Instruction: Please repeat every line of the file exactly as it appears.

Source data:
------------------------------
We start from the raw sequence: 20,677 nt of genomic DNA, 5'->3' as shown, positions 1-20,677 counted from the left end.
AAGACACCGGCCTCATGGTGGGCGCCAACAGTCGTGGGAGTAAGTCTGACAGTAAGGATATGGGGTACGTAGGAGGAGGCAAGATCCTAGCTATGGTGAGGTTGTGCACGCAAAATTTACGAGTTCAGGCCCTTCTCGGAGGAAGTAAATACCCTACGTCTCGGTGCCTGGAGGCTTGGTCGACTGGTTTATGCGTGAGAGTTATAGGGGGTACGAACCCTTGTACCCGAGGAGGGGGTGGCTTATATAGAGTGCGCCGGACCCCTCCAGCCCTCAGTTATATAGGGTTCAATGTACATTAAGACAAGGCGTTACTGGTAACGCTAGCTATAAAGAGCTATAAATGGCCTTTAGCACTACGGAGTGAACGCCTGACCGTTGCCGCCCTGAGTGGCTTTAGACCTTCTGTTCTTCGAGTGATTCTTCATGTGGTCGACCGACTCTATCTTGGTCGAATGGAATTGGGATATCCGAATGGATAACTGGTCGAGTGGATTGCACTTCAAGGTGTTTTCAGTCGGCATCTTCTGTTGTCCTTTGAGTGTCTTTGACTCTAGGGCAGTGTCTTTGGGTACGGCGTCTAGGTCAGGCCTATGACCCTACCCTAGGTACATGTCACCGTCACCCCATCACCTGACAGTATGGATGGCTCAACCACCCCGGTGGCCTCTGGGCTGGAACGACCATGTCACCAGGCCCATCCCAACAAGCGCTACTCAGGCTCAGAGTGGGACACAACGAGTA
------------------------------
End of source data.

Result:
We start from the raw sequence: 20,677 nt of genomic DNA, 5'->3' as shown, positions 1-20,677 counted from the left end.
AAGACACCGGCCTCATGGTGGGCGCCAACAGTCGTGGGAGTAAGTCTGACAGTAAGGATATGGGGTACGTAGGAGGAGGCAAGATCCTAGCTATGGTGAGGTTGTGCACGCAAAATTTACGAGTTCAGGCCCTTCTCGGAGGAAGTAAATACCCTACGTCTCGGTGCCTGGAGGCTTGGTCGACTGGTTTATGCGTGAGAGTTATAGGGGGTACGAACCCTTGTACCCGAGGAGGGGGTGGCTTATATAGAGTGCGCCGGACCCCTCCAGCCCTCAGTTATATAGGGTTCAATGTACATTAAGACAAGGCGTTACTGGTAACGCTAGCTATAAAGAGCTATAAATGGCCTTTAGCACTACGGAGTGAACGCCTGACCGTTGCCGCCCTGAGTGGCTTTAGACCTTCTGTTCTTCGAGTGATTCTTCATGTGGTCGACCGACTCTATCTTGGTCGAATGGAATTGGGATATCCGAATGGATAACTGGTCGAGTGGATTGCACTTCAAGGTGTTTTCAGTCGGCATCTTCTGTTGTCCTTTGAGTGTCTTTGACTCTAGGGCAGTGTCTTTGGGTACGGCGTCTAGGTCAGGCCTATGACCCTACCCTAGGTACATGTCACCGTCACCCCATCACCTGACAGTATGGATGGCTCAACCACCCCGGTGGCCTCTGGGCTGGAACGACCATGTCACCAGGCCCATCCCAACAAGCGCTACTCAGGCTCAGAGTGGGACACAACGAGTA